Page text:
What we need are new ideas, new metaphors, new narratives, new categories, and new institutions to sustain us into a more humane globalized world where we can address all of our problems, including climate change, peacefully and effectively together. That is not a call for a Utopian Paradise, but a call to live deliberately in the world that we actually have, with all its problems, without slipping into radicalism, by learning from the past while listening to the voices of the present. Each of us needs to remain political, by whatever disposition, and work to maintain the participatory circle with eyes to the present, eyes to the past, and eyes to the future.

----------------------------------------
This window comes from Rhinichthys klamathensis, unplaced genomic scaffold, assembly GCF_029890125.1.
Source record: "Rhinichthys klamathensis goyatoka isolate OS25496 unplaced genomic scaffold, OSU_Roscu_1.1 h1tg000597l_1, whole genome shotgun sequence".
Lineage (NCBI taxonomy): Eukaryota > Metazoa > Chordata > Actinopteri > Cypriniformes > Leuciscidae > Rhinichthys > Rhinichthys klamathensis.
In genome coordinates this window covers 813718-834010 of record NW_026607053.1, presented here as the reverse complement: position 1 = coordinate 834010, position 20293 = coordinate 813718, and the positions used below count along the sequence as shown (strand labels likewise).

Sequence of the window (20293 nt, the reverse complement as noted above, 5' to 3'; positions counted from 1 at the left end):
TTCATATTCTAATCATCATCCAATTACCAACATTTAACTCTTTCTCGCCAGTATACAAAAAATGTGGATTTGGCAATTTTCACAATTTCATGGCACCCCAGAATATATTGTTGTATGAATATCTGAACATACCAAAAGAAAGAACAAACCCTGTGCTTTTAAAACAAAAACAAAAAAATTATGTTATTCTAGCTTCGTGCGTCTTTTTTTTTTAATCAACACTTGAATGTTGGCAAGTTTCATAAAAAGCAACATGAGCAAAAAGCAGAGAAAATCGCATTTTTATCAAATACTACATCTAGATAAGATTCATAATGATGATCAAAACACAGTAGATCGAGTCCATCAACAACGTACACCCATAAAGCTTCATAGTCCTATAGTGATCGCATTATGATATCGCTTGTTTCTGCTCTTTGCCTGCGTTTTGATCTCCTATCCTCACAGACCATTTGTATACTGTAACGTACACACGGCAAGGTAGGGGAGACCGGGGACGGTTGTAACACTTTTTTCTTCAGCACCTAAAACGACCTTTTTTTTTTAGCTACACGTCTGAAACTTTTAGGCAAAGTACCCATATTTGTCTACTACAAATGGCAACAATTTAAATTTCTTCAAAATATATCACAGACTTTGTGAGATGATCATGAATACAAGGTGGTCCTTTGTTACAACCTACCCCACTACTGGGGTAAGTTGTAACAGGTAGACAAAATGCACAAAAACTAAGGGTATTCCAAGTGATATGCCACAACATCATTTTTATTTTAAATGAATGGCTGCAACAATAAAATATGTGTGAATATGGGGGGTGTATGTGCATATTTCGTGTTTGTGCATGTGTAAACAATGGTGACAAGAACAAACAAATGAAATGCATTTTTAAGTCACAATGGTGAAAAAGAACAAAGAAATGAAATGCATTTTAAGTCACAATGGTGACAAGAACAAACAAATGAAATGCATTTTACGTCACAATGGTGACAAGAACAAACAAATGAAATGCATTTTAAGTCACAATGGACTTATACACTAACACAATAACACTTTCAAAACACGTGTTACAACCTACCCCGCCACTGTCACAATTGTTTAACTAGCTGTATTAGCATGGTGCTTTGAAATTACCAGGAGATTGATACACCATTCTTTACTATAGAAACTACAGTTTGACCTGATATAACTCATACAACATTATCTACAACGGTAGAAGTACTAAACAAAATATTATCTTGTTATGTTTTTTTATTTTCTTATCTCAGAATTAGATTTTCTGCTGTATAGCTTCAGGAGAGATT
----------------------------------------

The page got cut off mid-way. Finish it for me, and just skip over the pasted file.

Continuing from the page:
Donald Trump would not get us there. Hillary Clinton would probably help to prevent us from losing ground. But the only way for things to get better is for all of us to decide to live right here, right now, in sync with our times and all their troubles, without being tempted by the fantasies of the Golden Age or the Utopian Paradise.